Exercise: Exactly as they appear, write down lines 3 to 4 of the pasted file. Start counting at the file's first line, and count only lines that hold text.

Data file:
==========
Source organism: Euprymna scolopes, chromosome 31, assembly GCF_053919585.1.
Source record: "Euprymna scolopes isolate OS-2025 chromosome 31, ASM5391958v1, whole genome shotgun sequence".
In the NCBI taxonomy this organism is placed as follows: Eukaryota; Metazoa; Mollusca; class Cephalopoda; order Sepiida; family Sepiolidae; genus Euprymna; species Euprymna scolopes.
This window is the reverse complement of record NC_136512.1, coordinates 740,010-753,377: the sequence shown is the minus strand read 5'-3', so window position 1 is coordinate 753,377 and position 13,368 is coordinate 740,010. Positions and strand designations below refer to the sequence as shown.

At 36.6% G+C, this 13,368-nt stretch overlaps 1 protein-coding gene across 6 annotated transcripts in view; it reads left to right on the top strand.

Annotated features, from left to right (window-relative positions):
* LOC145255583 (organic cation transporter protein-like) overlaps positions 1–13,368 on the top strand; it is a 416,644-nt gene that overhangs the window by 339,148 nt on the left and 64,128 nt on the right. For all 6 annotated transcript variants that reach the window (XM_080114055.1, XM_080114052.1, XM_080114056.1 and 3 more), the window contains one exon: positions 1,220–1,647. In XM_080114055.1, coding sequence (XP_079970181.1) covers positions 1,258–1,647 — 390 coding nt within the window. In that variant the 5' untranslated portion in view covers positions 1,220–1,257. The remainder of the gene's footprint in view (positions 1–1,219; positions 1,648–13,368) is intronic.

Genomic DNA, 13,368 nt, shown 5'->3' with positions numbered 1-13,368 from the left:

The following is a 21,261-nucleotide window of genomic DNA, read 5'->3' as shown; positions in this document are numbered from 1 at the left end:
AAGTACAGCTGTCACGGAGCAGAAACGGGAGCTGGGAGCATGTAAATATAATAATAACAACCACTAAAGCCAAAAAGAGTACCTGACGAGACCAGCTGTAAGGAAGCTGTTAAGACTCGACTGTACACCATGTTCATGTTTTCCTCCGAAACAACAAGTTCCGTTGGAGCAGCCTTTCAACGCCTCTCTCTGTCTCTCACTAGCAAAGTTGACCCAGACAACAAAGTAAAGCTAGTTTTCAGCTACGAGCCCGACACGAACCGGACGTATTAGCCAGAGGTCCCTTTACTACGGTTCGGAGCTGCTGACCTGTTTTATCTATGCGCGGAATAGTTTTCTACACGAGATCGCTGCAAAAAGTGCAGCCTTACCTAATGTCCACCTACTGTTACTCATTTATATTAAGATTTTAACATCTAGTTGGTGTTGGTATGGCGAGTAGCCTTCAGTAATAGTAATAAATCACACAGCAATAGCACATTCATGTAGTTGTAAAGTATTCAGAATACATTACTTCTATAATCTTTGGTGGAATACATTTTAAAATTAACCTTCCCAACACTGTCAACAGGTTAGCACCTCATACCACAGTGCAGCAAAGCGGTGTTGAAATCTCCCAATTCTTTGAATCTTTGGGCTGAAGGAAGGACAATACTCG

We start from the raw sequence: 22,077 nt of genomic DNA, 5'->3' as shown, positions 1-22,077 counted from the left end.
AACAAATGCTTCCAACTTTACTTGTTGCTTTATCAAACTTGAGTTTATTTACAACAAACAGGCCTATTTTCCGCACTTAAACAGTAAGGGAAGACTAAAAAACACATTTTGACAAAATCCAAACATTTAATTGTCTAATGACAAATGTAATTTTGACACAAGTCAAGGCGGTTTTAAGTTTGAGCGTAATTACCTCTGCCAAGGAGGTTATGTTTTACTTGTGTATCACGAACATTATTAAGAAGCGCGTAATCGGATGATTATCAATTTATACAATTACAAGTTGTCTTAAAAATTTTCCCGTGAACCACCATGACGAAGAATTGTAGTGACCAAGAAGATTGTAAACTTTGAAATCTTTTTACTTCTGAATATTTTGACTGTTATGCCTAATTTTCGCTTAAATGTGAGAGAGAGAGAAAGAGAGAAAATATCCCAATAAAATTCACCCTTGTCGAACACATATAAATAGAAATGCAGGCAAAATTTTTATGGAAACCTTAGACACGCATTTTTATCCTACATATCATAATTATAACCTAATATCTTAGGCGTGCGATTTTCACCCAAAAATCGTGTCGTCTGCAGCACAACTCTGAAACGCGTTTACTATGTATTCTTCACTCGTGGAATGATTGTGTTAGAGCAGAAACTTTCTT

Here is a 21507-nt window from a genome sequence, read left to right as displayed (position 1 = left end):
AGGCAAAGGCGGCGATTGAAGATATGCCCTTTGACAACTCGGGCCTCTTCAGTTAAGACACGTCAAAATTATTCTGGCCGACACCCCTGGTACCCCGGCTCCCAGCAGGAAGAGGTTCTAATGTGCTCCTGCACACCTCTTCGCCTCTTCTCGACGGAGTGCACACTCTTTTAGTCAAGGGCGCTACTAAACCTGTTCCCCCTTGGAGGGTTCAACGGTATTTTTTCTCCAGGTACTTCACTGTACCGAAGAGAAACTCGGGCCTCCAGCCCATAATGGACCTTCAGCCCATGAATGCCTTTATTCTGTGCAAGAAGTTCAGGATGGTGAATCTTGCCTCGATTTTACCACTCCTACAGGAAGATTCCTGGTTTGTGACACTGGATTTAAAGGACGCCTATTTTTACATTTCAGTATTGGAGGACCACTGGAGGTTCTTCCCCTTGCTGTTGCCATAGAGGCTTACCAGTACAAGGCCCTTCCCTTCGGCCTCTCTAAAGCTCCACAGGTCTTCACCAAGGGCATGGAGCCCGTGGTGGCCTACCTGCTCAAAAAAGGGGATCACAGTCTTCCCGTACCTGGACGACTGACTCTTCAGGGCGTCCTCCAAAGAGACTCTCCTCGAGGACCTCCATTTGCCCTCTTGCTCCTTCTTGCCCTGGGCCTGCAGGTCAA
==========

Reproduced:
In the NCBI taxonomy this organism is placed as follows: Eukaryota; Metazoa; Mollusca; class Cephalopoda; order Sepiida; family Sepiolidae; genus Euprymna; species Euprymna scolopes.
This window is the reverse complement of record NC_136512.1, coordinates 740,010-753,377: the sequence shown is the minus strand read 5'-3', so window position 1 is coordinate 753,377 and position 13,368 is coordinate 740,010. Positions and strand designations below refer to the sequence as shown.